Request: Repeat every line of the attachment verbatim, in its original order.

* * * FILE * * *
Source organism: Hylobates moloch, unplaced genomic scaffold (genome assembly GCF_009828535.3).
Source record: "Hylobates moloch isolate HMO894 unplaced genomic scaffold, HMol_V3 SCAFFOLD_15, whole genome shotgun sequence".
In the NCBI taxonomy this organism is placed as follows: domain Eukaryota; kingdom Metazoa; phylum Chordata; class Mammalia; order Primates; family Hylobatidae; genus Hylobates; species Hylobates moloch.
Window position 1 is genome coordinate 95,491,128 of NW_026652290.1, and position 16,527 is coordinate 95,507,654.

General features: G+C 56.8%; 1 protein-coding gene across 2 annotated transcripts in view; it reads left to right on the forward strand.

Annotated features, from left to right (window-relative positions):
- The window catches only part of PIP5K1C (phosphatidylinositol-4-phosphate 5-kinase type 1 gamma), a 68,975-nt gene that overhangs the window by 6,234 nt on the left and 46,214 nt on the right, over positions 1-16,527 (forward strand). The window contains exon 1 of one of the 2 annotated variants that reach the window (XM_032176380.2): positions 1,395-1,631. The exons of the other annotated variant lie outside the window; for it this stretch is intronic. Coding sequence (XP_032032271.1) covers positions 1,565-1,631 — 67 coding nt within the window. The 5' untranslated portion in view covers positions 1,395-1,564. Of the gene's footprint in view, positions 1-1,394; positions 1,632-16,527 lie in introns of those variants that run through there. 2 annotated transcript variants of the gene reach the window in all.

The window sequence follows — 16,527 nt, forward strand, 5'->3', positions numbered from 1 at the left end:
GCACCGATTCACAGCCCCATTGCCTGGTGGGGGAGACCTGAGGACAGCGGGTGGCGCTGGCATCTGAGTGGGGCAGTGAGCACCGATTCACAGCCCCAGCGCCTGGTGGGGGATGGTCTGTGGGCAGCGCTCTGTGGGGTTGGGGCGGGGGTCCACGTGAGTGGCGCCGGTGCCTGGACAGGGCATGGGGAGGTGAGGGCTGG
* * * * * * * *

Source organism: Hylobates moloch, unplaced genomic scaffold (genome assembly GCF_009828535.3).
Source record: "Hylobates moloch isolate HMO894 unplaced genomic scaffold, HMol_V3 SCAFFOLD_15, whole genome shotgun sequence".
In the NCBI taxonomy this organism is placed as follows: domain Eukaryota; kingdom Metazoa; phylum Chordata; class Mammalia; order Primates; family Hylobatidae; genus Hylobates; species Hylobates moloch.
Window position 1 is genome coordinate 95,491,128 of NW_026652290.1, and position 16,527 is coordinate 95,507,654.

General features: G+C 56.8%; 1 protein-coding gene across 2 annotated transcripts in view; it reads left to right on the forward strand.

Annotated features, from left to right (window-relative positions):
- The window catches only part of PIP5K1C (phosphatidylinositol-4-phosphate 5-kinase type 1 gamma), a 68,975-nt gene that overhangs the window by 6,234 nt on the left and 46,214 nt on the right, over positions 1-16,527 (forward strand). The window contains exon 1 of one of the 2 annotated variants that reach the window (XM_032176380.2): positions 1,395-1,631. The exons of the other annotated variant lie outside the window; for it this stretch is intronic. Coding sequence (XP_032032271.1) covers positions 1,565-1,631 — 67 coding nt within the window. The 5' untranslated portion in view covers positions 1,395-1,564. Of the gene's footprint in view, positions 1-1,394; positions 1,632-16,527 lie in introns of those variants that run through there. 2 annotated transcript variants of the gene reach the window in all.

The window sequence follows — 16,527 nt, forward strand, 5'->3', positions numbered from 1 at the left end:
GCACCGATTCACAGCCCCATTGCCTGGTGGGGGAGACCTGAGGACAGCGGGTGGCGCTGGCATCTGAGTGGGGCAGTGAGCACCGATTCACAGCCCCAGCGCCTGGTGGGGGATGGTCTGTGGGCAGCGCTCTGTGGGGTTGGGGCGGGGGTCCACGTGAGTGGCGCCGGTGCCTGGACAGGGCATGGGGAGGTGAGGGCTGG